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Making Sense of Bank of America Earnings... Good Luck!

Thursday, 17 Jan 2013 | 9:38 AM ET
Bank of America
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Bank of America

If you are trying to make sense of Bank of America's earnings report ... good luck. The press release is 38 pages. I kid you not, 38 pages! And that's just the press release. The official document — the 10-Q — ran to 265 pages for the last quarter's results. Still waiting for the current quarter 10-Q to get posted, but it will certainly be even bigger.

All that — 265 pages — to find out that there is not a lot BofA can do can do in a low rate environment where margins are pressured. You can slowly put legacy issues behind you, and you can keep downsizing. That's what it is doing. Cutting salaries and firing people. How many prople? Just over 14,600 people were let go last year of the 267,000 they employ. It's right there, on page 5 of the press release.

While I'm on the subject of earnings, the lack so far of any inspiring, or even directional, guidance is a big problem.

Look at Wells Fargo, which gave a competent report and declined to say anything. JPMorgan Chase is ridiculously efficient ... eking out profit by cutting costs in a low rate environment. It gave no guidance: The farthest Jamie Dimon would go is saying he was "optimistic" about 2013 earnings. Gee, thanks.

And Bank of America? Nothing. OK, there was this from Chief Executive Brian T. Moynihan: "We enter 2013 strong and well positioned for further growth." CFO Bruce Thompson: "Our primary focus this year is to grow revenue, manage expenses, and drive core earnings growth." Really?

Well, we know one thing: For most traders, the attitude on earnings very much depends on which side of the revenue growth picture you are on. This "beating on the bottom line, but flat on top line" story is not going to keep going in 2013. At some time, earnings will fall without revenue gains, or revenues will pick up in the second quarter or beyond, and drive bottom line gains. That is the divide today.

Elsewhere:

1) Why is it so ... quiet? Trading desks are not active. The Volatility Index (VIX) is near a better-than-five-year low at 13.3. We are all worried about sequestration and the debt ceiling. Huh?

Here's why it is quiet:

a) the VIX is only measuring implied volatility one month out, and no one believes there will be any deal on the debt ceiling before then. Look a little further out, however, and options on the VIX start getting more expensive. One options trader tells me there was strong activity in the March 18 calls;

b) earnings season just started, and collectively the Street does not believe what they are hearing so far is going to significantly move the indexes. The familiar dance is again playing out: Analysts have lowered numbers, so expectations are low. Next step: modest beats on the bottom line. What's missing this quarter?: The likelihood that a significant number of companies will raise guidance;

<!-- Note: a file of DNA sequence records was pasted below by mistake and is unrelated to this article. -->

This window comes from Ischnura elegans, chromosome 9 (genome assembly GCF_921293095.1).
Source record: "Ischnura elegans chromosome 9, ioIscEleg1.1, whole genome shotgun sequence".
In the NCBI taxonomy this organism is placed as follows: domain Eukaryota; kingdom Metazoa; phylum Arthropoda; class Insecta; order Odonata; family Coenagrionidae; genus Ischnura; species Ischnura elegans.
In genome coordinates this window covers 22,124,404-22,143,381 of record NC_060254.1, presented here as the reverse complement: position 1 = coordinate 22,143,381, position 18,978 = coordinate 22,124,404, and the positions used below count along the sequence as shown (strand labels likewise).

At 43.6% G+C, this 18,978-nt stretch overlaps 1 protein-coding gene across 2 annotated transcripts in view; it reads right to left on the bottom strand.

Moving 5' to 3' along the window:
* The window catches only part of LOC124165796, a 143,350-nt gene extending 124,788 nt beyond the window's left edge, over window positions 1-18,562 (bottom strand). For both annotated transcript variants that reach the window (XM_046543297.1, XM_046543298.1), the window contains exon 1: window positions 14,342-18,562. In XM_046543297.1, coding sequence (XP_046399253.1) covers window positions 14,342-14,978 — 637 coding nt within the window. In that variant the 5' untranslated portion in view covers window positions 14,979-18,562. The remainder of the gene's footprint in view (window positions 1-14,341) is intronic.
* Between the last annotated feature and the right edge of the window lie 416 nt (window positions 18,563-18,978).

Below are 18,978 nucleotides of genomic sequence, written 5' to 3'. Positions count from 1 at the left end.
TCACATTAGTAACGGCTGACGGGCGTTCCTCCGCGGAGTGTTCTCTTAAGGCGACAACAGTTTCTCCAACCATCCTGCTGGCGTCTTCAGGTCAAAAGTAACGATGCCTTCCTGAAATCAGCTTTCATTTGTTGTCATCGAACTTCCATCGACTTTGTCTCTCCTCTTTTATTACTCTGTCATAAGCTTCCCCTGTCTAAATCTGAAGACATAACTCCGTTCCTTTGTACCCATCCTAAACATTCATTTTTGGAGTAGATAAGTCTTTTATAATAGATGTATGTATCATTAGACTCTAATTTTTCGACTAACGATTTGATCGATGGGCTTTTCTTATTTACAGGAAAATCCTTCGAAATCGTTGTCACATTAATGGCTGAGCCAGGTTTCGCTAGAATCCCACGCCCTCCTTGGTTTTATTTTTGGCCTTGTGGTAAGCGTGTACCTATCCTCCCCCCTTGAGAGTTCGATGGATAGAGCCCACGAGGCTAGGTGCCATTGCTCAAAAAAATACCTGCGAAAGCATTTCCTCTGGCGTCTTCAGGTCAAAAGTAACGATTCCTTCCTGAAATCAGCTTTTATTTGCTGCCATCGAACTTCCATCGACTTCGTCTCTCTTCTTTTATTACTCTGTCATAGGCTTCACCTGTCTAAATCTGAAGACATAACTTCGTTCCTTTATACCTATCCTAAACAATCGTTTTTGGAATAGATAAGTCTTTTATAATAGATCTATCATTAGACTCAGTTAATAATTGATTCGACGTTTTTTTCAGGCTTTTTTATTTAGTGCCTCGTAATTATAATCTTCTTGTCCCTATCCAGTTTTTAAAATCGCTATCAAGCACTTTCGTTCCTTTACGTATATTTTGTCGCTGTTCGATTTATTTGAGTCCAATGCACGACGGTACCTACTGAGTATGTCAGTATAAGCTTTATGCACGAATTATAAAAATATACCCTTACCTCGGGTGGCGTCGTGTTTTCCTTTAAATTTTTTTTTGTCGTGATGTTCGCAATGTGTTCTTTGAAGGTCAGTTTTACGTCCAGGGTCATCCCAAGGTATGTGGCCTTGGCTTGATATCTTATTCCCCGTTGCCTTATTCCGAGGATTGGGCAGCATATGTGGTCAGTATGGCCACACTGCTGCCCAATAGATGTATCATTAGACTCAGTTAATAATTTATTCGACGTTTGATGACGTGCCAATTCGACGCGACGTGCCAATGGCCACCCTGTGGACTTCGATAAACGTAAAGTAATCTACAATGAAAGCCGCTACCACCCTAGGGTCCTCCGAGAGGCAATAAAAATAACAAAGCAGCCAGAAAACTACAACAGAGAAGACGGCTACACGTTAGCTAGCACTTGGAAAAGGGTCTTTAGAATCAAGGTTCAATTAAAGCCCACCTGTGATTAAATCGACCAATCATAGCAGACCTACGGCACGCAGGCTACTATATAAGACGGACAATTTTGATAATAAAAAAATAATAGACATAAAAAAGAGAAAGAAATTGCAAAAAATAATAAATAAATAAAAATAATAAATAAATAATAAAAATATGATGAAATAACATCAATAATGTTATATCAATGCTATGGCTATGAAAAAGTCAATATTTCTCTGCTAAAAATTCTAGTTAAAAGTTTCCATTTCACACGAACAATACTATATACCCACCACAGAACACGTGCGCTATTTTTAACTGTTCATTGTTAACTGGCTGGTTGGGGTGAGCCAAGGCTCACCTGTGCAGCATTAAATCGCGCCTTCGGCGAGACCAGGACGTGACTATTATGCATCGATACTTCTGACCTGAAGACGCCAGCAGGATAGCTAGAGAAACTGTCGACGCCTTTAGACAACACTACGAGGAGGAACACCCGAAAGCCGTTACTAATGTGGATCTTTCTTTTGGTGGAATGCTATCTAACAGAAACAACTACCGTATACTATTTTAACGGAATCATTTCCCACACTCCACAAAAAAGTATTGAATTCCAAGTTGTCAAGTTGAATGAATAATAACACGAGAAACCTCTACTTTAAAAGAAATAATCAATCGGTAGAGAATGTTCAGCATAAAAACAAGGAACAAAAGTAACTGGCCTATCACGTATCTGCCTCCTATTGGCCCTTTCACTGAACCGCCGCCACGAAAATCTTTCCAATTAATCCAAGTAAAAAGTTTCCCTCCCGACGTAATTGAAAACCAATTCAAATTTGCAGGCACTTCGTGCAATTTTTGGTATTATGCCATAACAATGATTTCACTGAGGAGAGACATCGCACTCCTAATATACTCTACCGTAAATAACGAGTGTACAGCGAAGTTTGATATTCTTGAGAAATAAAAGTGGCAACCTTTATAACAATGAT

c) economic news is neither taking off nor tanking; and

d) Europe is stable.

Bottom line: You have a market on pause. In the interim, it's all stock picking.

Don't get me wrong: Just because it looks like the markets are not expecting a big market reaction to earnings season, it doesn't mean some individual stocks won't move, just that there is little conviction there will be a big move in the S&P 500.

That's not a bad thing: For the last months, the S&P 500 has been driving individual stocks like Oracle. Now it is the other way around: ORCL driving the S&P 500.

Look at banks. Goldman Sachs and JPMorgan hit new highs yesterday. The rest of the market yawned.

What do you do if you're a trader? We know puts are cheap now ... go ahead and buy them. Sell near-term stuff, and buy longer-term stuff to take advantage of likely higher volatility down the road. March through June stuff. And sell January through February options.

2) December housing starts at highest level since June 2008. The problem: Lots of multi-family. Single starts up 18.5 percent on single family year over year, 91 percent multi-family. Lots of private capital coming in to build apartments. Lennar said earlier this week said they would build 6,500 apartment units in the next few years. THAT is from a home builder. That tells you that there is demand for housing, but there is still big demand for apartments.

3) Another MLP IPO: CVR Refining, which owns petroleum refining operations in Kansas and Oklahoma, priced 24 million shares at $25 a share, in the middle of the price talk of $24 to $26 a share, but above the 20 million shares expected. The big attraction: an 18.8 percent dividend yield!

A third MLP, SunCoke Energy Partners (SXCP), which owns cokemaking facilities to aid in steel production, is pricing tonight.

USA Compression Partners, which provides provide natural gas compression services, priced 11 million shares at $18 yesterday.

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BAC
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JPM
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CVRR
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  • A CNBC reporter since 1990, Bob Pisani covers Wall Street from the floor of the New York Stock Exchange.

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